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Article | Global News Briefs

U.A.E.: Revised Emiratization framework announced

By Steve Clements | August 30, 2022

UAE sets new penalties and stronger incentives to attract Emirati citizens to the private sector and reduce a reliance on foreign workers starting in 2023.
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Employer Action Code: Act

The Ministry of Human Resources & Emiratization (MOHRE) has announced a series of amendments to its existing Emiratization framework with the goal of having at least 10% of the private sector workforce being made up of Emirati citizens by 2026. The changes introduce new provisions to motivate compliance, most notably by imposing heavy fines, and by expanding incentives for companies that meet or exceed their targets or engage in certain training activities focused on local nationals. Current minimum Emiratization rates (i.e., the percentage of the workforce made up of Emiratis) vary based on sector, ranging from 5% for insurers to 4% for banks and 2% for commercial establishments with more than 50 skilled employees. The new requirements take effect in January 2023.

Key details

  • Employers with more than 50 employees will be subject to a minimum Emiratization rate of 4% (applicable specifically to highly skilled roles). The rate will increase annually by two percentage points until reaching 10% in 2026. Employers located in any of the Free Zones are exempt.
  • Noncompliance with minimum Emiratization rates will be subject to a monthly fine of 6,000 Emirati dirhams per unmet position (to be increased by 1,000 Emirati dirhams in each subsequent year). Fines will be payable in full at the beginning of the following year. Failure to pay fines will result in MOHRE refusing to issue or renew work permits.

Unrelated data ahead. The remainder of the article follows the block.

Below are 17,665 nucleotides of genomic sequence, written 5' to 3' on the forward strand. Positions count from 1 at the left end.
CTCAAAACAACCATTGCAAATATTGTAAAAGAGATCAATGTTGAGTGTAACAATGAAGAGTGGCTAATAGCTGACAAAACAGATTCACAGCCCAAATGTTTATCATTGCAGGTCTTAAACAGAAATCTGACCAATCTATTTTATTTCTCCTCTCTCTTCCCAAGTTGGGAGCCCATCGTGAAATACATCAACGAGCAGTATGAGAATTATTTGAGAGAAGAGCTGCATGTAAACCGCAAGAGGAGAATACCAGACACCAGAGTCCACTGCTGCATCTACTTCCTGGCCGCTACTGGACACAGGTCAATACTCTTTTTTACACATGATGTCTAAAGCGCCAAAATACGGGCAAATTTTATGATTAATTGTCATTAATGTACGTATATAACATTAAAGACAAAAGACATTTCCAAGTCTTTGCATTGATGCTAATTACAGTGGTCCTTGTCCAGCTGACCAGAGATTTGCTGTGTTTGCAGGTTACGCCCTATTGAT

• Covered employers will be classified under one of three tiers based on their level of Emiratization, the number of local nationals they train (in cooperation with the national training program – NAFIS) and their general compliance with federal labor law (among other things). Tier 1 companies will benefit from reduced costs and expedited service for certain transactions (such as work permits), full government subsidization of social security contributions for Emirati employees for up to five years, and a subsidy of up to 8,000 Emirati dirhams a month per local national employed to offset employer wage costs. Other companies that comply with mandates will be classified as Tier 2 and will benefit from lesser incentives, while employers that do not comply with requirements for two years will be classified as Tier 3 (and be subject to penalties).
  • According to MOHRE, skilled employees are those in defined functions (including management, certain types of professionals/technicians and sales/service roles), having a post-secondary degree or salary exceeding 4,000 Emirati dirhams per month.

Employer implications

The government has long struggled to attract Emiratis to the private sector and reduce its reliance on foreign workers, leading it to revise Emiratization requirements on multiple occasions. The International Labour Organization estimates that roughly 90% of the private sector labor force is composed of foreign nationals; however, the latest changes represent notably stronger requirements and harsher penalties for noncompliance, increasing over time. As such, employers should review the upcoming requirements and consider the impact on their current and future staffing.

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